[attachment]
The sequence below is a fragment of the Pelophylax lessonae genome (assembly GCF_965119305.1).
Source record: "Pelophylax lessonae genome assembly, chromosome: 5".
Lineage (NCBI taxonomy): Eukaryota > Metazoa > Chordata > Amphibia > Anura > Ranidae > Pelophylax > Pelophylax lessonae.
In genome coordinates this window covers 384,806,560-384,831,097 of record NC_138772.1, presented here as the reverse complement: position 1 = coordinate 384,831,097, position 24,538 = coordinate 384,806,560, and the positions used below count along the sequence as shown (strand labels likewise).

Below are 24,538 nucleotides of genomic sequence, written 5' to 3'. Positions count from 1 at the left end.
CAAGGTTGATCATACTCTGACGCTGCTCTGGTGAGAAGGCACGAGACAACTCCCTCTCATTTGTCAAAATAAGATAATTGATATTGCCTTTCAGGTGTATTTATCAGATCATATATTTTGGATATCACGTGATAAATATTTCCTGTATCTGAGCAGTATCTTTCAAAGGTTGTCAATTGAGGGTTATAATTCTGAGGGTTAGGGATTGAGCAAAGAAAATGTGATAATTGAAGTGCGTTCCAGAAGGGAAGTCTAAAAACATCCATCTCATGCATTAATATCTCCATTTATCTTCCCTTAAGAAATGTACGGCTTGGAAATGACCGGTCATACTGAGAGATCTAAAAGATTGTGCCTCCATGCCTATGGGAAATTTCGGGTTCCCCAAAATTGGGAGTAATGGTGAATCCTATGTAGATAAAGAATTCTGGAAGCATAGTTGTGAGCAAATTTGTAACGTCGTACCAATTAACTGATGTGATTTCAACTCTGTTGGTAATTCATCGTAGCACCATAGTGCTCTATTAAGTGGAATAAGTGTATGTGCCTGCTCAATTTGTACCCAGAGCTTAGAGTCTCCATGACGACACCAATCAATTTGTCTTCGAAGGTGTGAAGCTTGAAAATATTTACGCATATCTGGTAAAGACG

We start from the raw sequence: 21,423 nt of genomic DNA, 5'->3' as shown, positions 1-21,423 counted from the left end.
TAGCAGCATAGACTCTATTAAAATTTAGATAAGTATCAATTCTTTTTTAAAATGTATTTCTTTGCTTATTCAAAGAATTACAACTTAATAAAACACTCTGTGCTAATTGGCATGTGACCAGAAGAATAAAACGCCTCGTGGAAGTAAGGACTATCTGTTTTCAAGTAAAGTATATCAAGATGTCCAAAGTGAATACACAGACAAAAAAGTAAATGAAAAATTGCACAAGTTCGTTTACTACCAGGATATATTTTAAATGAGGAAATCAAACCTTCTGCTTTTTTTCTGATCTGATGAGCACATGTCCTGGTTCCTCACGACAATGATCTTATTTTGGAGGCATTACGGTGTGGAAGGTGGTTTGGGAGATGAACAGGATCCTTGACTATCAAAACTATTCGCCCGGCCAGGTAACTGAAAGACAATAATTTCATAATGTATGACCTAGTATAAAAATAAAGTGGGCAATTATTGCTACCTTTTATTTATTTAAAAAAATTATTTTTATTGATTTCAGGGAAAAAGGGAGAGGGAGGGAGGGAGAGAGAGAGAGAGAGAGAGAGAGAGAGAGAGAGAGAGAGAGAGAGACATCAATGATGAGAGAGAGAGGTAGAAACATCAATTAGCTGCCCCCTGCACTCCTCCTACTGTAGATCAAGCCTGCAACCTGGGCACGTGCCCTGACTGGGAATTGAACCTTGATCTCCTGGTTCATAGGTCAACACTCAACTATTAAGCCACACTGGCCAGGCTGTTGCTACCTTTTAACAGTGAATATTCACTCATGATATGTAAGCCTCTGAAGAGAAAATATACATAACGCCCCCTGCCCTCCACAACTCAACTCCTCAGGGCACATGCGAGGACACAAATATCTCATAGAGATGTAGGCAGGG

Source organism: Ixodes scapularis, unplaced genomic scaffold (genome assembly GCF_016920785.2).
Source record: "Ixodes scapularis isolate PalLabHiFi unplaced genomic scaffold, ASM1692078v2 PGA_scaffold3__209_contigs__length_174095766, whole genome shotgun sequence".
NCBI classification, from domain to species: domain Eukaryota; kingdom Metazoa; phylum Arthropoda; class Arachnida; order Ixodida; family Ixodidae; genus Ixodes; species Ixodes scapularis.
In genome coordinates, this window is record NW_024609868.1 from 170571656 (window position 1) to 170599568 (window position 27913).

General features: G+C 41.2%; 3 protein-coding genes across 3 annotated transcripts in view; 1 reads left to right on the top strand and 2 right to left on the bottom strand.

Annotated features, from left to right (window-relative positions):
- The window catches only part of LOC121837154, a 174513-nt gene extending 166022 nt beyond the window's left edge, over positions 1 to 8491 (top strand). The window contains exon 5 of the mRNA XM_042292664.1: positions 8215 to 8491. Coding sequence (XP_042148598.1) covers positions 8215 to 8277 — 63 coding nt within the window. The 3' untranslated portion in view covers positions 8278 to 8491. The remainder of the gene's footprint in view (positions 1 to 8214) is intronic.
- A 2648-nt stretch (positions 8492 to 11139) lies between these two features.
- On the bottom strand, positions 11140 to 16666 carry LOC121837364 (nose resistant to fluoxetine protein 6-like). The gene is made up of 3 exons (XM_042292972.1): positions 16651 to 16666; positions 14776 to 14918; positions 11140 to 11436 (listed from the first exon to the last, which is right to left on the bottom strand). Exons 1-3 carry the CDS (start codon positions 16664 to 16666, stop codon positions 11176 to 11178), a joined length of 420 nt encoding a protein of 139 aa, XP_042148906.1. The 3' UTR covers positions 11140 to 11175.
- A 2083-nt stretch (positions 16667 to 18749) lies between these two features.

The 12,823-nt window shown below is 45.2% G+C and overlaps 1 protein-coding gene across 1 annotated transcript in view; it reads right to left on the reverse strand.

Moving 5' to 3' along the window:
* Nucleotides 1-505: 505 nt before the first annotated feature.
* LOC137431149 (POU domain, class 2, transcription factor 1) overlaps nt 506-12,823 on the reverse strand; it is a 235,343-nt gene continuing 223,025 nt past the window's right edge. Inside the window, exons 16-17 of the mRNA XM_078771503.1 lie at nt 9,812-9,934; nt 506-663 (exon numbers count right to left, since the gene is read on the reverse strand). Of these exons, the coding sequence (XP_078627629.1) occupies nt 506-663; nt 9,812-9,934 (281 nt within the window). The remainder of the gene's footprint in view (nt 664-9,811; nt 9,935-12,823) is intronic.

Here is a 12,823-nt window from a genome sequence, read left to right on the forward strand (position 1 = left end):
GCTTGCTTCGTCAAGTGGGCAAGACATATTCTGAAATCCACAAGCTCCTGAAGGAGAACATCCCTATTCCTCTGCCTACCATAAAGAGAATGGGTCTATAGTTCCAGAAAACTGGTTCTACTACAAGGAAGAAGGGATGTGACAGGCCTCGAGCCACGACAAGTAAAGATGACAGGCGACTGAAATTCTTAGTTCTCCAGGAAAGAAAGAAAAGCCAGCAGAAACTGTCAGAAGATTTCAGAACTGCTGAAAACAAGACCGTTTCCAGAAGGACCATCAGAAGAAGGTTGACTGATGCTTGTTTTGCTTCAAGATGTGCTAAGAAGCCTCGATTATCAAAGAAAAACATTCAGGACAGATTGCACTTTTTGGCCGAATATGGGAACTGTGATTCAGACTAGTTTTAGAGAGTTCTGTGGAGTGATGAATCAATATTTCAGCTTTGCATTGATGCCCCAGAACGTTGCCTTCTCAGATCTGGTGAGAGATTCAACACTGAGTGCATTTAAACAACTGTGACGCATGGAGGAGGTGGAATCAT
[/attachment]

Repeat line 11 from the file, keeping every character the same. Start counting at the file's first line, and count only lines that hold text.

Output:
NCBI classification, from domain to species: domain Eukaryota; kingdom Metazoa; phylum Arthropoda; class Arachnida; order Ixodida; family Ixodidae; genus Ixodes; species Ixodes scapularis.